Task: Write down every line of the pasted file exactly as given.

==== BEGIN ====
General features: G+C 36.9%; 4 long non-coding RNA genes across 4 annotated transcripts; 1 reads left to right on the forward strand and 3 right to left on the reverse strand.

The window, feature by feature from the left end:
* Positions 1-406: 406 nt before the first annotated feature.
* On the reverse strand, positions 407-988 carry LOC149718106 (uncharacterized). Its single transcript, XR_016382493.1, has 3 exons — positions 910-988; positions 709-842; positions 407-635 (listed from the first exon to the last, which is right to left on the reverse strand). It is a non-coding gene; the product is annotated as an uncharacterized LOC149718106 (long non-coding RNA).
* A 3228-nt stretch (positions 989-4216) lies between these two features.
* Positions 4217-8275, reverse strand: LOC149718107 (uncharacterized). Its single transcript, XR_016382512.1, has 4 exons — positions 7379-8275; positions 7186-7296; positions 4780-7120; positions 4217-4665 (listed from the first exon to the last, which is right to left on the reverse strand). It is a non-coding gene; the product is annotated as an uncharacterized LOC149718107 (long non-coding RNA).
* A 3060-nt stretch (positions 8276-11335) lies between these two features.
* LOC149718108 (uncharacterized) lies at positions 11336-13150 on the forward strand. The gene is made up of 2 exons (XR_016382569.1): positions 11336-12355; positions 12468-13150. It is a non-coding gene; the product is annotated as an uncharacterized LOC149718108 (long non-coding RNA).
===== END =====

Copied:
General features: G+C 36.9%; 4 long non-coding RNA genes across 4 annotated transcripts; 1 reads left to right on the forward strand and 3 right to left on the reverse strand.

The window, feature by feature from the left end:
* Positions 1-406: 406 nt before the first annotated feature.
* On the reverse strand, positions 407-988 carry LOC149718106 (uncharacterized). Its single transcript, XR_016382493.1, has 3 exons — positions 910-988; positions 709-842; positions 407-635 (listed from the first exon to the last, which is right to left on the reverse strand). It is a non-coding gene; the product is annotated as an uncharacterized LOC149718106 (long non-coding RNA).
* A 3228-nt stretch (positions 989-4216) lies between these two features.
* Positions 4217-8275, reverse strand: LOC149718107 (uncharacterized). Its single transcript, XR_016382512.1, has 4 exons — positions 7379-8275; positions 7186-7296; positions 4780-7120; positions 4217-4665 (listed from the first exon to the last, which is right to left on the reverse strand). It is a non-coding gene; the product is annotated as an uncharacterized LOC149718107 (long non-coding RNA).
* A 3060-nt stretch (positions 8276-11335) lies between these two features.
* LOC149718108 (uncharacterized) lies at positions 11336-13150 on the forward strand. The gene is made up of 2 exons (XR_016382569.1): positions 11336-12355; positions 12468-13150. It is a non-coding gene; the product is annotated as an uncharacterized LOC149718108 (long non-coding RNA).